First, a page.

Usually, when someone says South Carolina is the poster child for something, we're about to be insulted.
Most dangerous roads, worst SAT scores, highest unemployment -- you name it. If it's bad, we're tops.
So it's nice to see the Palmetto State getting props for something positive.
Our own David Slade reports today that Census Director Robert Groves singled out the Carolinas as poster children for public participation by increasing their initial response to Census forms by 8 percentage points over 2000 Census totals. So far, 73 percent of South Carolinians have returned Census forms, which is -- surprise -- slightly higher than the national average.
Charleston was singled out for increasing its return rate 9 percentage points over the last Census -- the best jump among cities of 50,000 or more folks.
Now maybe we filed our Census forms because everyone here is sick of the federal government spending our money on those stupid reminder postcards. The mayor says, however, it's due to the hard work of community folks organizing at the grass-roots level. But there may be another, even simpler reason.
They said if everyone filled out a Census form we'd get a new congressman.
As it turns out, we'll get a new congressman anyway because Henry Brown is retiring. But what these officials meant was that South Carolina has a good chance to pick up a seventh seat in Congress.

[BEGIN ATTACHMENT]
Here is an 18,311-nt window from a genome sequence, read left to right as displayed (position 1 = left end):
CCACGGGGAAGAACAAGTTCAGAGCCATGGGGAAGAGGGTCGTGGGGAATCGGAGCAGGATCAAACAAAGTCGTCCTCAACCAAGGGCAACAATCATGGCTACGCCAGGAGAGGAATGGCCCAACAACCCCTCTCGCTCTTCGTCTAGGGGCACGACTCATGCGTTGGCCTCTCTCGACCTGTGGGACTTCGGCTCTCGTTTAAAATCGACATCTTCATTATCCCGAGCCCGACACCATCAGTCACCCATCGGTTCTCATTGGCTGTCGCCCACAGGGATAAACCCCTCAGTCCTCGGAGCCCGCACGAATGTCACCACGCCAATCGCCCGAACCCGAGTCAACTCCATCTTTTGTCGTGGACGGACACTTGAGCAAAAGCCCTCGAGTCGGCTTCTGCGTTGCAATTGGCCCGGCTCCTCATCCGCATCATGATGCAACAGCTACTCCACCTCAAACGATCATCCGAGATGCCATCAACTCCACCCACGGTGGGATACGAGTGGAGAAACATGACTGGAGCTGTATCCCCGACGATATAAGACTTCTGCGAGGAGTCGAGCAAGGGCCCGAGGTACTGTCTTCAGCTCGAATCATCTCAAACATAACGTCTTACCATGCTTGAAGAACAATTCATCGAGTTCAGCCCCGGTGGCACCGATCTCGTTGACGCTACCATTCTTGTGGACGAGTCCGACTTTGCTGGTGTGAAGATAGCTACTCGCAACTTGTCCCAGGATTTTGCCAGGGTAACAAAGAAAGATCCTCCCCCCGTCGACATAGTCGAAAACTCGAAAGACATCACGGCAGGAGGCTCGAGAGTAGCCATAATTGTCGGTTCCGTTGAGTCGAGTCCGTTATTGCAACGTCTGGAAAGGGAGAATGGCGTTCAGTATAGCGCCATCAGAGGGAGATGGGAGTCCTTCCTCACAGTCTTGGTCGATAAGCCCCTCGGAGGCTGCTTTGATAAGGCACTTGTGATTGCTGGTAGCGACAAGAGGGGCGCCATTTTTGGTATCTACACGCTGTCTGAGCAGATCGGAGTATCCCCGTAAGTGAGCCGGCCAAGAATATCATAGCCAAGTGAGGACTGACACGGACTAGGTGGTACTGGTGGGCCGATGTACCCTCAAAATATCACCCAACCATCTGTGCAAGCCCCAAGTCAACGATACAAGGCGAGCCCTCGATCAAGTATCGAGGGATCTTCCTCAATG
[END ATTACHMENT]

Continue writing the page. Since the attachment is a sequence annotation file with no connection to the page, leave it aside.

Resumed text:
The 435 seats in the U.S. House of Representatives are divided between the states according to population (unlike that socialist Senate, which gives two seats to every state).
As the population increases, the size of congressional districts grows, but the total number of seats stays the same. As a result, there are Census winners and losers every 10 years. And there are often big swings. Until 1930, South Carolina had seven seats in Congress. Heck, we had nine during the antebellum era. After The War, we had only four -- but that should be counted as a gain since during the war we didn't have any!
This year, most experts figure that Georgia, Nevada and even Utah will pick up a seat, while Texas, Florida and Arizona will gain multiple seats.
At least until Arizona deports a congressional district's worth of people.
When you look at the states likely to lose seats in Congress -- Illinois, Iowa and Minnesota, for instance -- you see what's happening. All those folks who are tired of freezing nine months a year are migrating South, and taking their representation with them.
By that reckoning, South Carolina should get both the seats Ohio is slated to lose -- we get everyone else from there.
In the short-term, this once-a- decade deal is going to lead to untold hours of entertainment, as we watch the Republican-controlled state Legislature try to contort our already screwy congressional districts into even weirder shapes as they try to dump every Democrat in the state into Jim Clyburn's district.
The good news is that we are finally going to get something for all the additional traffic and strain on our infrastructure: one more federal official to despise.